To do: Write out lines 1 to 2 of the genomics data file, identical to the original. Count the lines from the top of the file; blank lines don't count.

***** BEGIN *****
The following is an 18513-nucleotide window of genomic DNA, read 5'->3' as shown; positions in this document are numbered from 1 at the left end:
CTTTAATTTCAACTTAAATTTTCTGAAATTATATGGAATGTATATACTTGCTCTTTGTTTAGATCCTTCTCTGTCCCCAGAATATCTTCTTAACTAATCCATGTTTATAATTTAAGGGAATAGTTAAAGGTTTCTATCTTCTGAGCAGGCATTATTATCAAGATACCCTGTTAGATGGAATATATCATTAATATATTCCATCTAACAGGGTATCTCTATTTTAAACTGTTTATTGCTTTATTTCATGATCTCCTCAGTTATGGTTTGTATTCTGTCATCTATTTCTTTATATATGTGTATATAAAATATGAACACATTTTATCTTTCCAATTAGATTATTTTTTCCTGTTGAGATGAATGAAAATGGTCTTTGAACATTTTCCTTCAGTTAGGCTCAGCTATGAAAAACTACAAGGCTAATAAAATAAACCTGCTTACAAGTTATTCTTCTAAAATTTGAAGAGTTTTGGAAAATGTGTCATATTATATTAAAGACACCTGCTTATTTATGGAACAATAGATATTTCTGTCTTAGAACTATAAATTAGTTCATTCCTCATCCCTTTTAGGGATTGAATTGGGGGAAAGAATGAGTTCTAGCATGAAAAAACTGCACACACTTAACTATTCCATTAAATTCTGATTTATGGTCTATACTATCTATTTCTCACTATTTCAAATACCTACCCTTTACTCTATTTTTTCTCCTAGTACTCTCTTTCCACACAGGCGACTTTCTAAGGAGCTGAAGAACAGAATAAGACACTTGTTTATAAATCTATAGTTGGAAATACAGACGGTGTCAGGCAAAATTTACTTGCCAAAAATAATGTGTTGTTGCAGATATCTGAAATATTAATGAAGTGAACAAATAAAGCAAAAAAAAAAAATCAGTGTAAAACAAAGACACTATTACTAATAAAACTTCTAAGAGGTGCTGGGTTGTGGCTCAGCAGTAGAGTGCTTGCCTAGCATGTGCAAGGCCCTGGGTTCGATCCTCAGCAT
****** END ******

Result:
The following is an 18513-nucleotide window of genomic DNA, read 5'->3' as shown; positions in this document are numbered from 1 at the left end:
CTTTAATTTCAACTTAAATTTTCTGAAATTATATGGAATGTATATACTTGCTCTTTGTTTAGATCCTTCTCTGTCCCCAGAATATCTTCTTAACTAATCCATGTTTATAATTTAAGGGAATAGTTAAAGGTTTCTATCTTCTGAGCAGGCATTATTATCAAGATACCCTGTTAGATGGAATATATCATTAATATATTCCATCTAACAGGGTATCTCTATTTTAAACTGTTTATTGCTTTATTTCATGATCTCCTCAGTTATGGTTTGTATTCTGTCATCTATTTCTTTATATATGTGTATATAAAATATGAACACATTTTATCTTTCCAATTAGATTATTTTTTCCTGTTGAGATGAATGAAAATGGTCTTTGAACATTTTCCTTCAGTTAGGCTCAGCTATGAAAAACTACAAGGCTAATAAAATAAACCTGCTTACAAGTTATTCTTCTAAAATTTGAAGAGTTTTGGAAAATGTGTCATATTATATTAAAGACACCTGCTTATTTATGGAACAATAGATATTTCTGTCTTAGAACTATAAATTAGTTCATTCCTCATCCCTTTTAGGGATTGAATTGGGGGAAAGAATGAGTTCTAGCATGAAAAAACTGCACACACTTAACTATTCCATTAAATTCTGATTTATGGTCTATACTATCTATTTCTCACTATTTCAAATACCTACCCTTTACTCTATTTTTTCTCCTAGTACTCTCTTTCCACACAGGCGACTTTCTAAGGAGCTGAAGAACAGAATAAGACACTTGTTTATAAATCTATAGTTGGAAATACAGACGGTGTCAGGCAAAATTTACTTGCCAAAAATAATGTGTTGTTGCAGATATCTGAAATATTAATGAAGTGAACAAATAAAGCAAAAAAAAAAAATCAGTGTAAAACAAAGACACTATTACTAATAAAACTTCTAAGAGGTGCTGGGTTGTGGCTCAGCAGTAGAGTGCTTGCCTAGCATGTGCAAGGCCCTGGGTTCGATCCTCAGCAT